SEC Takes Action Against Grant Thornton, Doeren Mayhew
The Securities and Exchange Commission has filed an enforcement action charging Grant Thornton and Michigan based Doeren Mayhew with participating in the violation of antifraud and reporting provisions of federal securities law in connection with work done in 1998 for a now-defunct Michigan mortgage banking company.
The SEC charges the accounting firm Grant Thornton and Doeren Mayhew & Co., along with three individuals, with "misconduct in connection with their audit of MCA Financial Corporation's financial statements." MCA is now bankrupt. Reuters reported that a Grant Thornton spokesman could not be reached for comment.
According to the SEC, MCA filed false and misleading statements and then used them as part of a public debentures offering. The statements used "related party transactions to inflate and mischaracterize its income, assets and equity," the SEC said.
The SEC stated that the accounting firms named in the action "knew that MCA failed to disclose several million dollars of material, related party transactions," during the company’s 1998 statements audit. The SEC went on to state that despite knowing this, the two firms jointly gave an unqualified opinion on MCA's 1998 statements and consented to the inclusion of their report in MCA's debenture offering materials, Reuters reported.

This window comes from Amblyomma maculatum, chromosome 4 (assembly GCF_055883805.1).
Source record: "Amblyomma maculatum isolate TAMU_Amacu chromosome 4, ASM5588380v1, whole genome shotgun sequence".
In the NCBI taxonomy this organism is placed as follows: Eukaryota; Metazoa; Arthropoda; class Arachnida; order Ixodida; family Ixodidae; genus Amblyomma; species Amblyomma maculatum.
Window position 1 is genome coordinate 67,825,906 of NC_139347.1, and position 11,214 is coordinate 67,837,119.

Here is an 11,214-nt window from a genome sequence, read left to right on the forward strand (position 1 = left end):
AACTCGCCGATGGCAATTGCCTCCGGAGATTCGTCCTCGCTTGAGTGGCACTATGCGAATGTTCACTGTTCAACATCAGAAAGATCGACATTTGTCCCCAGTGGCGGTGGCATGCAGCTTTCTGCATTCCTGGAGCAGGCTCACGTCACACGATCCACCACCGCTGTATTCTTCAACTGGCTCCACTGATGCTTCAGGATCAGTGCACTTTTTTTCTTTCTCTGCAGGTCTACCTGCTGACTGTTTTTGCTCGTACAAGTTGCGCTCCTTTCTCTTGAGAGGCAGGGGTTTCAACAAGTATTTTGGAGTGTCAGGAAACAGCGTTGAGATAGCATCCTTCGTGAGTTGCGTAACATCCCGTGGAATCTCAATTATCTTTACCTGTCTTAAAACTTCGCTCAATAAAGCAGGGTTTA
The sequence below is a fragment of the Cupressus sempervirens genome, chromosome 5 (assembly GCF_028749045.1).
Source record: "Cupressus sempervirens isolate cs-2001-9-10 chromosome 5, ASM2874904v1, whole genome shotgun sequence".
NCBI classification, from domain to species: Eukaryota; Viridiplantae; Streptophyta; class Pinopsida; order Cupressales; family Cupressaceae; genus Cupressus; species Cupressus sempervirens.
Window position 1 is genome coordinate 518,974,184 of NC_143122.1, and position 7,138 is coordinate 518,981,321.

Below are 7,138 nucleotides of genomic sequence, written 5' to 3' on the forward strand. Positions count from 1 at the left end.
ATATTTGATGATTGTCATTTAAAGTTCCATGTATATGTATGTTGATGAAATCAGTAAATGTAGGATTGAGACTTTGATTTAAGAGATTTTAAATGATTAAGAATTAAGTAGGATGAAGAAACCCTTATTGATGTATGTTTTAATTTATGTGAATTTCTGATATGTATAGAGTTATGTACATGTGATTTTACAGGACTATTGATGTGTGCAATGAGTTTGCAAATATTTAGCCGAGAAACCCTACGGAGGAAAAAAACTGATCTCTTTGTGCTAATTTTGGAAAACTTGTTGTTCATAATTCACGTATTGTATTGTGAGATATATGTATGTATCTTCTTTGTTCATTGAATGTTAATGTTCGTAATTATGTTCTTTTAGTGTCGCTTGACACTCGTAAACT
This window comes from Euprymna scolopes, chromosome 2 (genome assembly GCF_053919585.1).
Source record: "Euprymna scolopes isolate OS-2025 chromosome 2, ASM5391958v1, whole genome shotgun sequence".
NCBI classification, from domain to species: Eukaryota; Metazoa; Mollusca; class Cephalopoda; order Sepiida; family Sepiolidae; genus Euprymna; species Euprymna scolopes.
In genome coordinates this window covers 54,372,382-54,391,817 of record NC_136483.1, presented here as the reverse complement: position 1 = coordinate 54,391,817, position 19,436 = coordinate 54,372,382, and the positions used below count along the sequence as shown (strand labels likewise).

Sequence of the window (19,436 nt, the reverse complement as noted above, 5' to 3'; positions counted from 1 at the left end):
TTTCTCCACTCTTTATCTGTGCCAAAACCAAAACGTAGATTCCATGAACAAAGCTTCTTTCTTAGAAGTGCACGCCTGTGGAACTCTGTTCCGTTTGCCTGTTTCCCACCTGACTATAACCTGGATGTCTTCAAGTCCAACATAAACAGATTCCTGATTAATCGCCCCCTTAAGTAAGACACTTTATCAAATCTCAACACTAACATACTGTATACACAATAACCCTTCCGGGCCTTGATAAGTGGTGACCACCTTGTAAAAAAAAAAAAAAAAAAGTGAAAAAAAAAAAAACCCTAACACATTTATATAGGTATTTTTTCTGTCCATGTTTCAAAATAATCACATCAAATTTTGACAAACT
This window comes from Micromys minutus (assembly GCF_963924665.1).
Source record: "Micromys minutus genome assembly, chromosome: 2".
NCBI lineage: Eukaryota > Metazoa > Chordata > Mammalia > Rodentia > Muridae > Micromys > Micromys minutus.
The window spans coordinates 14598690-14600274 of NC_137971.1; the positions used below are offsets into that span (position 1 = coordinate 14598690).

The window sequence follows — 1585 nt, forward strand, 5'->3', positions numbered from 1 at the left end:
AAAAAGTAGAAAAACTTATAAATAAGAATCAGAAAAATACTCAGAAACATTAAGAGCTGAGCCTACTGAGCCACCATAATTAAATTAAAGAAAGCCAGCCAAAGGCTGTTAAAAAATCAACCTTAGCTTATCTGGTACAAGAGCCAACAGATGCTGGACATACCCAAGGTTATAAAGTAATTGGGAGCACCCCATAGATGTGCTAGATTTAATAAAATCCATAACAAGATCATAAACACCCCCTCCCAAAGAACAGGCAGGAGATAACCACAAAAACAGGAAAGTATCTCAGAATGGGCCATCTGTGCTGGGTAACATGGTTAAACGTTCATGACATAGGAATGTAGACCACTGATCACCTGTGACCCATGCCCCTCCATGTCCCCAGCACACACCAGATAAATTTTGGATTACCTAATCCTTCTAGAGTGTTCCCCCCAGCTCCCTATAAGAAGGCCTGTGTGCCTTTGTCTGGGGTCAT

Voice of the Editor
Which isn’t completely true. I mean, occasionally I drop by when I manage to sneak out of the nonstop frat party over at Going Concern, but I’m mostly a wallflower over there. I’m happy to say that I’ve been given express permission (or explicit orders, if you like) to wander over here to AccountingWEB more often.
Why is that, you might ask? My job is to replace the irreplaceable Gail Perry as Editor-in-Chief. What does that mean? I don’t really know! I think it’ll be fun getting a feel for things, throwing in my own thoughts here and there, and listening to the discussions you’re having about the accounting profession.